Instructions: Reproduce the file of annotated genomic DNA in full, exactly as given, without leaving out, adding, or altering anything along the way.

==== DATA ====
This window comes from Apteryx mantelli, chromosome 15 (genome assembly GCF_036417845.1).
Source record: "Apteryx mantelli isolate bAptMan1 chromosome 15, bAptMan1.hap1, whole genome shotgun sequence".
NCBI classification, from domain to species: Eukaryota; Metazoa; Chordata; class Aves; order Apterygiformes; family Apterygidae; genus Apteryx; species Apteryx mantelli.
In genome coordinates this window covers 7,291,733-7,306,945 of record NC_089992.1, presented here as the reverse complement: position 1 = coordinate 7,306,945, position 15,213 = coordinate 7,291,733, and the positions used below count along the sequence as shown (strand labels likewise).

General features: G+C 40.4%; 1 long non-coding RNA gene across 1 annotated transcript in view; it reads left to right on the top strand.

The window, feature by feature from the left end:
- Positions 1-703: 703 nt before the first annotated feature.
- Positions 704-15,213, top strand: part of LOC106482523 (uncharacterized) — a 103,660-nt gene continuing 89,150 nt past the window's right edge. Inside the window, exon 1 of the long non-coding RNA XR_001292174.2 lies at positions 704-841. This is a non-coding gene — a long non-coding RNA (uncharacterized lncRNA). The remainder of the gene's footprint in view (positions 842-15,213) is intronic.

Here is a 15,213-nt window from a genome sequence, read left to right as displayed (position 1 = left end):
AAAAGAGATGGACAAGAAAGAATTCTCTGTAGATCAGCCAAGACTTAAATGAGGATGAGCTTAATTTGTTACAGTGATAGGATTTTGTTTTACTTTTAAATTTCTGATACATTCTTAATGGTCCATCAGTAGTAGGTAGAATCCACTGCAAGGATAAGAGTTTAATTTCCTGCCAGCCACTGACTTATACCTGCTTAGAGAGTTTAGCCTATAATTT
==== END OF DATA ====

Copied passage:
This window comes from Apteryx mantelli, chromosome 15 (genome assembly GCF_036417845.1).
Source record: "Apteryx mantelli isolate bAptMan1 chromosome 15, bAptMan1.hap1, whole genome shotgun sequence".
NCBI classification, from domain to species: Eukaryota; Metazoa; Chordata; class Aves; order Apterygiformes; family Apterygidae; genus Apteryx; species Apteryx mantelli.
In genome coordinates this window covers 7,291,733-7,306,945 of record NC_089992.1, presented here as the reverse complement: position 1 = coordinate 7,306,945, position 15,213 = coordinate 7,291,733, and the positions used below count along the sequence as shown (strand labels likewise).

General features: G+C 40.4%; 1 long non-coding RNA gene across 1 annotated transcript in view; it reads left to right on the top strand.

The window, feature by feature from the left end:
- Positions 1-703: 703 nt before the first annotated feature.
- Positions 704-15,213, top strand: part of LOC106482523 (uncharacterized) — a 103,660-nt gene continuing 89,150 nt past the window's right edge. Inside the window, exon 1 of the long non-coding RNA XR_001292174.2 lies at positions 704-841. This is a non-coding gene — a long non-coding RNA (uncharacterized lncRNA). The remainder of the gene's footprint in view (positions 842-15,213) is intronic.

Here is a 15,213-nt window from a genome sequence, read left to right as displayed (position 1 = left end):
AAAAGAGATGGACAAGAAAGAATTCTCTGTAGATCAGCCAAGACTTAAATGAGGATGAGCTTAATTTGTTACAGTGATAGGATTTTGTTTTACTTTTAAATTTCTGATACATTCTTAATGGTCCATCAGTAGTAGGTAGAATCCACTGCAAGGATAAGAGTTTAATTTCCTGCCAGCCACTGACTTATACCTGCTTAGAGAGTTTAGCCTATAATTT